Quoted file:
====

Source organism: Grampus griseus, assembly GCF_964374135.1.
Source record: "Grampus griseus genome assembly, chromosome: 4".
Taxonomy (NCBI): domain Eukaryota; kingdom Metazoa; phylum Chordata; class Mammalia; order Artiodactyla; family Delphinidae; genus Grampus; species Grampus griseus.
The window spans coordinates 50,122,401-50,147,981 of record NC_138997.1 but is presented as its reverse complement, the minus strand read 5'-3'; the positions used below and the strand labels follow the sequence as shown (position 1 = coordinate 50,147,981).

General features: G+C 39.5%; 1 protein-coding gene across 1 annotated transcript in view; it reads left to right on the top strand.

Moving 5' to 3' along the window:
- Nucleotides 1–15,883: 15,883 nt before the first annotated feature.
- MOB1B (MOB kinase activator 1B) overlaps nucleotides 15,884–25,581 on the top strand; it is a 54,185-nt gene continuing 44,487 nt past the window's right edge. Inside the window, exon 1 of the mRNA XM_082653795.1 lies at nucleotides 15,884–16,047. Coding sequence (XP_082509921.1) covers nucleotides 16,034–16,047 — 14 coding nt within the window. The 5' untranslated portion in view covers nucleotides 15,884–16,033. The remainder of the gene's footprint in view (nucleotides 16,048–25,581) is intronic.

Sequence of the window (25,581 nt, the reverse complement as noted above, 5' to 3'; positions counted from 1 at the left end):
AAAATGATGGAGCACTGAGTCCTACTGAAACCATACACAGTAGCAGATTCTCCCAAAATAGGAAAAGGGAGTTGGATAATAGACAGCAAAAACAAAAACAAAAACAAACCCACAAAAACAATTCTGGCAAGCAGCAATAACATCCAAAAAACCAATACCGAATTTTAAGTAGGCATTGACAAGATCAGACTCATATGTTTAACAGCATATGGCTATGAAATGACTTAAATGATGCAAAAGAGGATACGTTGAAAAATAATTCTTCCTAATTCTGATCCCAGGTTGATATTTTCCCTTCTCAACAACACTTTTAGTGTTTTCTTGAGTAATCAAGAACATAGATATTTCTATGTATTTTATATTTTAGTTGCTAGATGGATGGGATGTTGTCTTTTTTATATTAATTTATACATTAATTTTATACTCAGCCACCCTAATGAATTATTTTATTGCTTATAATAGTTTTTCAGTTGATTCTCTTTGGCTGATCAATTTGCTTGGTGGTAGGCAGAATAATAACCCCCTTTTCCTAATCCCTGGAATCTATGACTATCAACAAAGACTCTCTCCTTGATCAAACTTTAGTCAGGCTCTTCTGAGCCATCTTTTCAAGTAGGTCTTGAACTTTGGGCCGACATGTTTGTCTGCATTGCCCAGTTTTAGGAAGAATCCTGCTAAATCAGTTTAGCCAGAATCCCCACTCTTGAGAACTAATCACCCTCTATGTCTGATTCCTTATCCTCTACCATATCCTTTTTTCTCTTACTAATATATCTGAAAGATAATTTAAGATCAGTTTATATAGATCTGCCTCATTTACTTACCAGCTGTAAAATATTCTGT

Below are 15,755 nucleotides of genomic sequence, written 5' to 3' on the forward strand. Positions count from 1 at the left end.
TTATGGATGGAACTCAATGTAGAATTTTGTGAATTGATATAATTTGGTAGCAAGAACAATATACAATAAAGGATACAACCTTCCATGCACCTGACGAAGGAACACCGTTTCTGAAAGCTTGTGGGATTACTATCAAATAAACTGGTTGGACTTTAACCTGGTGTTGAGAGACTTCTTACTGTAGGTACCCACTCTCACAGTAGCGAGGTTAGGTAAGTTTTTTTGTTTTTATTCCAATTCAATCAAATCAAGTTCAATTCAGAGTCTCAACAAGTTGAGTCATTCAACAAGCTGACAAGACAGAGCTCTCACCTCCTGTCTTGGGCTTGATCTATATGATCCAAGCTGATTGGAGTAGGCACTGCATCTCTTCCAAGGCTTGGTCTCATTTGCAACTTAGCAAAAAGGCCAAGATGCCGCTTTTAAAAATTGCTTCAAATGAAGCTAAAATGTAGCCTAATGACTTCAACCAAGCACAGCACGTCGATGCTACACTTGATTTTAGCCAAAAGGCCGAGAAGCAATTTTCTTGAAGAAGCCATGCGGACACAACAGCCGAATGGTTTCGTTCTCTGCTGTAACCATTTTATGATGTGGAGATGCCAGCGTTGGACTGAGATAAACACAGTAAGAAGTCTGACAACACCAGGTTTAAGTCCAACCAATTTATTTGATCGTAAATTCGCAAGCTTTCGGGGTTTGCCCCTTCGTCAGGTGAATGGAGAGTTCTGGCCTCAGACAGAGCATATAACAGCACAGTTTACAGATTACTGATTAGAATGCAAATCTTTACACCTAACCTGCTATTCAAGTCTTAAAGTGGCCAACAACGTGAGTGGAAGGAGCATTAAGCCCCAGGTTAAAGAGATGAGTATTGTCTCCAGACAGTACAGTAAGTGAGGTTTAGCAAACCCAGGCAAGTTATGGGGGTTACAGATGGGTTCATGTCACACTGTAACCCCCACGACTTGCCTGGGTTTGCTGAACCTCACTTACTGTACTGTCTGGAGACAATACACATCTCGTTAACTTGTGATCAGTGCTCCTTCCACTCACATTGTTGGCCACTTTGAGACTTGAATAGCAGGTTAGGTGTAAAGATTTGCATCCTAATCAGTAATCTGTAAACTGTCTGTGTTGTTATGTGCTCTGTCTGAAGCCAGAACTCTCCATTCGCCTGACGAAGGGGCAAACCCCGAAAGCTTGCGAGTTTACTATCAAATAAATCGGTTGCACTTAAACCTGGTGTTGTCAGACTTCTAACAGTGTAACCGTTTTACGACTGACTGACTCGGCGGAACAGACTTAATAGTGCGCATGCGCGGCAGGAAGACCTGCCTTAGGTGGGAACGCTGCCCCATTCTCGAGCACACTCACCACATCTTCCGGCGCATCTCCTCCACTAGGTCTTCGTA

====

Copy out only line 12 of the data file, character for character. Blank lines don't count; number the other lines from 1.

TTATGGATGGAACTCAATGTAGAATTTTGTGAATTGATATAATTTGGTAGCAAGAACAATATACAATAAAGGATACAACCTTCCATGCACCTGACGAAGGAACACCGTTTCTGAAAGCTTGTGGGATTACTATCAAATAAACTGGTTGGACTTTAACCTGGTGTTGAGAGACTTCTTACTGTAGGTACCCACTCTCACAGTAGCGAGGTTAGGTAAGTTTTTTTGTTTTTATTCCAATTCAATCAAATCAAGTTCAATTCAGAGTCTCAACAAGTTGAGTCATTCAACAAGCTGACAAGACAGAGCTCTCACCTCCTGTCTTGGGCTTGATCTATATGATCCAAGCTGATTGGAGTAGGCACTGCATCTCTTCCAAGGCTTGGTCTCATTTGCAACTTAGCAAAAAGGCCAAGATGCCGCTTTTAAAAATTGCTTCAAATGAAGCTAAAATGTAGCCTAATGACTTCAACCAAGCACAGCACGTCGATGCTACACTTGATTTTAGCCAAAAGGCCGAGAAGCAATTTTCTTGAAGAAGCCATGCGGACACAACAGCCGAATGGTTTCGTTCTCTGCTGTAACCATTTTATGATGTGGAGATGCCAGCGTTGGACTGAGATAAACACAGTAAGAAGTCTGACAACACCAGGTTTAAGTCCAACCAATTTATTTGATCGTAAATTCGCAAGCTTTCGGGGTTTGCCCCTTCGTCAGGTGAATGGAGAGTTCTGGCCTCAGACAGAGCATATAACAGCACAGTTTACAGATTACTGATTAGAATGCAAATCTTTACACCTAACCTGCTATTCAAGTCTTAAAGTGGCCAACAACGTGAGTGGAAGGAGCATTAAGCCCCAGGTTAAAGAGATGAGTATTGTCTCCAGACAGTACAGTAAGTGAGGTTTAGCAAACCCAGGCAAGTTATGGGGGTTACAGATGGGTTCATGTCACACTGTAACCCCCACGACTTGCCTGGGTTTGCTGAACCTCACTTACTGTACTGTCTGGAGACAATACACATCTCGTTAACTTGTGATCAGTGCTCCTTCCACTCACATTGTTGGCCACTTTGAGACTTGAATAGCAGGTTAGGTGTAAAGATTTGCATCCTAATCAGTAATCTGTAAACTGTCTGTGTTGTTATGTGCTCTGTCTGAAGCCAGAACTCTCCATTCGCCTGACGAAGGGGCAAACCCCGAAAGCTTGCGAGTTTACTATCAAATAAATCGGTTGCACTTAAACCTGGTGTTGTCAGACTTCTAACAGTGTAACCGTTTTACGACTGACTGACTCGGCGGAACAGACTTAATAGTGCGCATGCGCGGCAGGAAGACCTGCCTTAGGTGGGAACGCTGCCCCATTCTCGAGCACACTCACCACATCTTCCGGCGCATCTCCTCCACTAGGTCTTCGTA